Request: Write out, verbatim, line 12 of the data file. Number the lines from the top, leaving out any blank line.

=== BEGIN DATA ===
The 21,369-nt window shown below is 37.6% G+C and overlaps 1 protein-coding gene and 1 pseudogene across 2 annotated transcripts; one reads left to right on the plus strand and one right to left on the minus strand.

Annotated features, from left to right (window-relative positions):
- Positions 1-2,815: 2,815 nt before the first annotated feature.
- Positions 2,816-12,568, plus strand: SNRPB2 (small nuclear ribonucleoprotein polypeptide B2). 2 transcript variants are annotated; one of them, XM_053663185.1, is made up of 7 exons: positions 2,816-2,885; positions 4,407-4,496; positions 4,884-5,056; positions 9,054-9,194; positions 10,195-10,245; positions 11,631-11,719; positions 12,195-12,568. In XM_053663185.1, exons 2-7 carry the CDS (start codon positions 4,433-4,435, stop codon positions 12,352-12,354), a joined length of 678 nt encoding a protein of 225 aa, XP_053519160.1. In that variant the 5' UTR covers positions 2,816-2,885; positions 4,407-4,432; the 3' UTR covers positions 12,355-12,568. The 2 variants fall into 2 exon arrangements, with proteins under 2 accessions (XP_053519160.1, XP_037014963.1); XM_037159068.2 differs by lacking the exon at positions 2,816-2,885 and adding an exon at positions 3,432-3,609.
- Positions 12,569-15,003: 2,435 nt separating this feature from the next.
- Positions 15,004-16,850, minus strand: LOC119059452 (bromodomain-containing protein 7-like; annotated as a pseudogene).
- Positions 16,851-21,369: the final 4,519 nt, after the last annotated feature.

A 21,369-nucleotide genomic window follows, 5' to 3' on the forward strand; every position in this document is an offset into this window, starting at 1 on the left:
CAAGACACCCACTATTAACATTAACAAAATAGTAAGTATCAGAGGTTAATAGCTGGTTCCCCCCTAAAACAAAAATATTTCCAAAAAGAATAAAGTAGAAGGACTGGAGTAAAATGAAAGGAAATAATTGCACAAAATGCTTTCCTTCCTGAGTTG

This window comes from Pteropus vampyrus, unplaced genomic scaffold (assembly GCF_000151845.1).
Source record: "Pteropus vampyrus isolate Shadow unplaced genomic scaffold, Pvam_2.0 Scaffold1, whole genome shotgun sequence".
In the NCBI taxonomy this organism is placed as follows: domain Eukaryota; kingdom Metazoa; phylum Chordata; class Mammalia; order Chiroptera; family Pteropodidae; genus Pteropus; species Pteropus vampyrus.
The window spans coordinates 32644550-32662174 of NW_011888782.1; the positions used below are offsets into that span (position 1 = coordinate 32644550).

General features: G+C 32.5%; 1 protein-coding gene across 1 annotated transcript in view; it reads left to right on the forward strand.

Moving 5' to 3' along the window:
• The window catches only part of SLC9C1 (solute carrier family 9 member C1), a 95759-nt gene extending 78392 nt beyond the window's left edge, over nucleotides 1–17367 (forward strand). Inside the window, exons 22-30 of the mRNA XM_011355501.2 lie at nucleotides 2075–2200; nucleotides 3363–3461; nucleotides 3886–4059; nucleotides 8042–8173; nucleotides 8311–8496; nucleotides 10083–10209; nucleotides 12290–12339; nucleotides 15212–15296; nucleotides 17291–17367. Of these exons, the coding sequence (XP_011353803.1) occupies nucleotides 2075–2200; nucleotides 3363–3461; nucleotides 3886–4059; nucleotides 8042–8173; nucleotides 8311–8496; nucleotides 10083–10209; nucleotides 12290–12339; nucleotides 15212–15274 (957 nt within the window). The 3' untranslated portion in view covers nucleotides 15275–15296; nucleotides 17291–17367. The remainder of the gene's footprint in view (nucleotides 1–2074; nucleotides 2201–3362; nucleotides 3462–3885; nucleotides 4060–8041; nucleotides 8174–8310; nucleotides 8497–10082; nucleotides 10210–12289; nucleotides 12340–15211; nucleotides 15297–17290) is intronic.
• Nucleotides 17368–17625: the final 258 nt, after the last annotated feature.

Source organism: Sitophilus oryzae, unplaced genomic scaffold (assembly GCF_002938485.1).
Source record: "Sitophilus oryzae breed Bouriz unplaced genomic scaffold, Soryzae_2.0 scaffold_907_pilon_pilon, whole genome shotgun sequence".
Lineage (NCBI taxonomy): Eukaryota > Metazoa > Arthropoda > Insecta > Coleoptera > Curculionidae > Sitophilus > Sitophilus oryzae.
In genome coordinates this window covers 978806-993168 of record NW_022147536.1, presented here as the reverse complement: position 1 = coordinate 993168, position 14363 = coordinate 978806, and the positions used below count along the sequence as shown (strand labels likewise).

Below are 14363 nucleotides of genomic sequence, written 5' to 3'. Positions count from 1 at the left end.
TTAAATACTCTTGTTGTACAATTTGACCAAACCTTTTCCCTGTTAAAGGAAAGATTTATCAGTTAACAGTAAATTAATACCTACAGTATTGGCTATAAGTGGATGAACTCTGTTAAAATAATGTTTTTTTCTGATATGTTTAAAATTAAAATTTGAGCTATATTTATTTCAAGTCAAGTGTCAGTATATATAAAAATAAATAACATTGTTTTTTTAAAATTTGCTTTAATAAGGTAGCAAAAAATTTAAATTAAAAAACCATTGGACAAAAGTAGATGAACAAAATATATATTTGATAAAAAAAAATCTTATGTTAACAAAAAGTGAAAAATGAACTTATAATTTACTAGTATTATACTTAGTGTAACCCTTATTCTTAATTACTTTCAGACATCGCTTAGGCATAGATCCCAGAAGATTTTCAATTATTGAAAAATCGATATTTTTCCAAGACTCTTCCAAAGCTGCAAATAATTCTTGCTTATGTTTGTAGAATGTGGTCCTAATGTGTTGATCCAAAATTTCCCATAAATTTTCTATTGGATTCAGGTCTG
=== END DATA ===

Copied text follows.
In the NCBI taxonomy this organism is placed as follows: domain Eukaryota; kingdom Metazoa; phylum Chordata; class Mammalia; order Chiroptera; family Pteropodidae; genus Pteropus; species Pteropus vampyrus.